A number of recent political adversaries were brought together at the Ballantyne 2013 Priorities meeting this weekend, giving local residents a chance to grill the leaders of their choosing on the hottest topics of the day.
“We’re trying to engage the public and learn more about what’s going on,” said Ray Eschert, president of the Ballantyne Breakfast Club, one of the event’s co-hosts. Eschert said turnout was “maybe a little better than last year,” a sign more people are looking to get engaged in the issues of Ballantyne – or just that the city has a lot of controversial issues to deal with right now.
Charlotte City Council members mingled with members of the North Carolina legislature at a time when the city and state are at odds over control of Charlotte Douglas International Airport. Mayor Anthony Foxx spoke with Reps. Bill Brawley, of the Matthews area, and Jacqueline Schaffer, south Charlotte’s new representative for N.C. House 105 – both of whom were busy answering questions from Ballantyne residents.
“What I heard is there was a lot of conversation related to the airport,” Eschert, who walked back and forth between discussions, said. “Stuff like why do we need to rush (the airport issue) through, why can’t we review it?”
Foxx also was asked about the chances of the Ballantyne area becoming its own town – a topic championed by groups like the South Mecklenburg Alliance of Responsible Taxpayers, which had five members on hand Saturday reaching out to potential new members and talking about a number of local issues.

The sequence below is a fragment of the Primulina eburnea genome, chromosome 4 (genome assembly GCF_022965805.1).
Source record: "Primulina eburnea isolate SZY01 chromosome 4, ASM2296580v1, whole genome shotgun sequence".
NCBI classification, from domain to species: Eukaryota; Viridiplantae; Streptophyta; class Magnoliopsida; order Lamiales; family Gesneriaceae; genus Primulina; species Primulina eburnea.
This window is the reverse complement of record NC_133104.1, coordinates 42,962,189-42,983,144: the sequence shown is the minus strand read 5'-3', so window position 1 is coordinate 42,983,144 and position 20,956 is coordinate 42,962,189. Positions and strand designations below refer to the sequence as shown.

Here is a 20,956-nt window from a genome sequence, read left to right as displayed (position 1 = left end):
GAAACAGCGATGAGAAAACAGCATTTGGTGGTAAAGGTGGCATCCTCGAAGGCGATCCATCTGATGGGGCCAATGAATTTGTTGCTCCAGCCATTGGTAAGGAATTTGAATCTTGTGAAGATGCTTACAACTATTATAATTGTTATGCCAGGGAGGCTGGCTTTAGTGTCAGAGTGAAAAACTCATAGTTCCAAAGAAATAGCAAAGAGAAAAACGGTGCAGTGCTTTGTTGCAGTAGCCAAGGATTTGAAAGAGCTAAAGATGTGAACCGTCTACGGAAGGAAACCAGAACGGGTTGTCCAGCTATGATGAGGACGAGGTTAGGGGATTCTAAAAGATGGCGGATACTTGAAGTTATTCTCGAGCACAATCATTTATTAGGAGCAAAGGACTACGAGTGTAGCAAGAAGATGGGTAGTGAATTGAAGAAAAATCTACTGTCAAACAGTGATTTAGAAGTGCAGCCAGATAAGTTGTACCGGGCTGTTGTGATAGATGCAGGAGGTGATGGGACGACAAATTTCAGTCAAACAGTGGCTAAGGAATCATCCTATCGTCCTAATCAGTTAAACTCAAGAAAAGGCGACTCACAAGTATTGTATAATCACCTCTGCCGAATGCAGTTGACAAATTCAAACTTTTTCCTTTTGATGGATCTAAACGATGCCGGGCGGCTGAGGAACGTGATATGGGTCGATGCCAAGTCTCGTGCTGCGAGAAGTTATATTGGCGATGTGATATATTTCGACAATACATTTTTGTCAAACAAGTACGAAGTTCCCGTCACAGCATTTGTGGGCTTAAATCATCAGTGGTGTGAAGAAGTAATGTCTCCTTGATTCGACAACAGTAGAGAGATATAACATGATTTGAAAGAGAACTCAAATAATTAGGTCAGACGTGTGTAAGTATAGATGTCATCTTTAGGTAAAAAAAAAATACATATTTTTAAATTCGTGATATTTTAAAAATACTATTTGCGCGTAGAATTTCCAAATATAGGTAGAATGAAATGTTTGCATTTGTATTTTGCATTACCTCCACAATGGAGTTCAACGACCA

“I don’t know if the airport’s staying in Charlotte,” let alone Ballantyne, Foxx jokingly said, adding Ballantyne is “such a critical part of our city” that leaders have put a lot of work into, including extra police and road improvements, he said.
“We’re very committed to this area of the city.”
Foxx also used the opportunity to make a pitch for the city’s proposed capital investment plan, which would spend nearly $1 billion if approved in full on projects around the city. The purpose of the plan, in part, is to improve east, north and west Charlotte to take tax pressure off south Charlotte – a place many investors and developers are opting to go instead of other parts of the city.
“We’re trying to build a city where a lot of these growth issues can be spread around the city (and) relieve some of the pressure,” Foxx said. “(There’s) something in this for everyone,” Foxx added of the plan, which has seen a lot of negative feedback from south Charlotte – including the area’s council member, Warren Cooksey, who also was on hand Saturday.
New Charlotte-Mecklenburg Schools superintendent Heath Morrison also was on hand, looking like he couldn’t be happier talking with area parents.
Morrison and the Ballantyne Breakfast Club may meet up again soon so the superintendent can discuss some of the new initiatives he’s working on and address how things have gone so far for CMS under his leadership, Eschert said.
The Ballantyne Breakfast Club meets throughout the year to discuss key local topics for area residents. The next meeting is scheduled for April 6, though the planned topic has not been announced. The group also plans to hold the Ballantyne Festival again this year with the Morrison Family YMCA some time in October. The annual event brings candidates for city, county and state political offices together so area voters can learn more about their platforms.
This year’s election will include city council races, for which filing starts in July. The SouthPark-area council member, Andy Dulin, already has said he won’t run for re-election. Cooksey, of Ballantyne, has yet to say whether he will run.